Friday, July 20, 2007

The Alterna-Emmys





Boy, I'm watching less and less TV. Or, just less and less quality TV. Either that, or the Emmys are doing a better jobs of nomination (no, that can't be it). Putting together my list of the alterna-Emmys was actually pretty difficult. The rules are, of course, that I can only nominate shows/actors that weren't actually nominated and are realistic options. For example, as much as I'd love to toss Trailer Park Boys in here, I don't even think it's eligible for the Emmys.


BEST COMEDY
Desperate Housewives
My Name Is Earl
Scrubs
The Simpsons

I'm baffled at the lack of love shown to My Name Is Earl. Jaime Pressly looks like she'll become a nominated staple for the length of the show's run (as well she should), but the show itself is absolutely one of the best five comedies on TV. Do the producers of the Simpsons just not bother submitting the show for Best Comedy, and are merely content with dominating the Animated category? I can't help but think that if Simpsons actually got nominated, it could gather momentum and win as sort of a lifetime achievement award. It would be sort of like how Star Trek: Next Generation got nominated for best drama in its final season in a respect vote --- it had no chance of winning due to the sci-fi bias, but hell, everyone in Hollywood has worked on the Simpsons at one time or another. Surely it could muster a number of votes. Any of these shows could've gotten the last nominated spot over Two And A Half Men, which was just...inexplicable.


ACTOR IN A COMEDY
Jason Lee, My Name Is Earl

See the earlier comments about MNIE. Lee's two years worth of snubs is hard to figure out. He's turned himself into a real underdog. In a related story, Underdog is released on August 3.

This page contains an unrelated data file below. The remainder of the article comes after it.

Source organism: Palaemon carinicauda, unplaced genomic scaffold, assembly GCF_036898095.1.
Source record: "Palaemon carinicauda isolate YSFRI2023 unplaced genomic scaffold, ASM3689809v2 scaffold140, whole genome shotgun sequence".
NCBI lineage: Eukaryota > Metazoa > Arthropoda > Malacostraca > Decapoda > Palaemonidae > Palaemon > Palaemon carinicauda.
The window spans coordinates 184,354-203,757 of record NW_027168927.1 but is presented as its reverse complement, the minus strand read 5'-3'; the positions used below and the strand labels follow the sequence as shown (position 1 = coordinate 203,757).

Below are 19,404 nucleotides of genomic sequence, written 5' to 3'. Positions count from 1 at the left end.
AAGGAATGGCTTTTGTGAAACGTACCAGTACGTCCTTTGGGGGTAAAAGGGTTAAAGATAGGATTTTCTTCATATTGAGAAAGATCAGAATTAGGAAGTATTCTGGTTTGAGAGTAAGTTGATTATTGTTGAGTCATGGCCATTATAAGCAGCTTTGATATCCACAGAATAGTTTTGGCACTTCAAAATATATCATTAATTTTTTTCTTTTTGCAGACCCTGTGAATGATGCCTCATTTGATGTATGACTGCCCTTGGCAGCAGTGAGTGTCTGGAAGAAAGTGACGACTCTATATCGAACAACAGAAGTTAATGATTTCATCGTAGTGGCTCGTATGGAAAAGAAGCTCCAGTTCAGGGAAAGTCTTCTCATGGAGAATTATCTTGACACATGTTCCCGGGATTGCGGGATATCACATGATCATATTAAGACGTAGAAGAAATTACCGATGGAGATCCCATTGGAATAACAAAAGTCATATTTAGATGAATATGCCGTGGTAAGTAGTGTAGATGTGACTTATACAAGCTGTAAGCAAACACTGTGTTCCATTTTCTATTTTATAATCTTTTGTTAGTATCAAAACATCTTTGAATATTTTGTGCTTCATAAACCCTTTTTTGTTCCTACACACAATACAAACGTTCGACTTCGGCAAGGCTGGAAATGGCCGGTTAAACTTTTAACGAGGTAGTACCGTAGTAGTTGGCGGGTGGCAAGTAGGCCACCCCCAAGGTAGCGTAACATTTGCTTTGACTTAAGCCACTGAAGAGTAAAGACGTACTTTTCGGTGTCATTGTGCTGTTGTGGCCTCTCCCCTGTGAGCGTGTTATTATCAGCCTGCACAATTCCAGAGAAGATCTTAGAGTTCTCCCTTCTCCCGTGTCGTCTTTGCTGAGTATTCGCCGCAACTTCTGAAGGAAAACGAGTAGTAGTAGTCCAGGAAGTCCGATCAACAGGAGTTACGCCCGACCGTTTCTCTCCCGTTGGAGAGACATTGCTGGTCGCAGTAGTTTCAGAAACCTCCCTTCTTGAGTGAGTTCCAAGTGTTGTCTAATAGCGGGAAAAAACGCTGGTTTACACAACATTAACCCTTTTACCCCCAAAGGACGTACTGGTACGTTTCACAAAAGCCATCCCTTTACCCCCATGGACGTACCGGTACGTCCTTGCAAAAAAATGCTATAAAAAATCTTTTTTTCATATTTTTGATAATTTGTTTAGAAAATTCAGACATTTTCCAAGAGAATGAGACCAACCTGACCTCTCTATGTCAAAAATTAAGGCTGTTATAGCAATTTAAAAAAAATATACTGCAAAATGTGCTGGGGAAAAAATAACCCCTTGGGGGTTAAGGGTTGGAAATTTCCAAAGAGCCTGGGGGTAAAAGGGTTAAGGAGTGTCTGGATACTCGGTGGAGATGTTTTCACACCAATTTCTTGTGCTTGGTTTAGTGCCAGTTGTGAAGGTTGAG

ACTRESS IN A COMEDY
Marcia Cross, Desperate Housewives
Teri Hatcher, Desperate Housewives

I'm slotting Desperate Housewives in this category just because it keeps being nominated as a comedy in spite of the fact that it has far more dramatic elements to it. DH and Boston Legal could easily just be switched in the comedy/drama categories. It's also tough in DH's case because of the four leads, Cross and Huffman are better at drama, and Hatcher and Longoria are better at comedy. Huffman is the only one that has gotten consistent nomination love, while Marcia Cross (who arguably does a better job with an arguably more complex character) has been forgotten. I can understand Hatcher's exclusion if the rumours of her being a grade-A nightmare on the set are true.


SUPPORTING ACTOR IN A COMEDY
John Krasinski, The Office
Jack McBrayer, 30 Rock
John C. McGinley, Scrubs
Kyle McLachlan, Desperate Housewives
Tracy Morgan, 30 Rock
Ethan Suplee, My Name Is Earl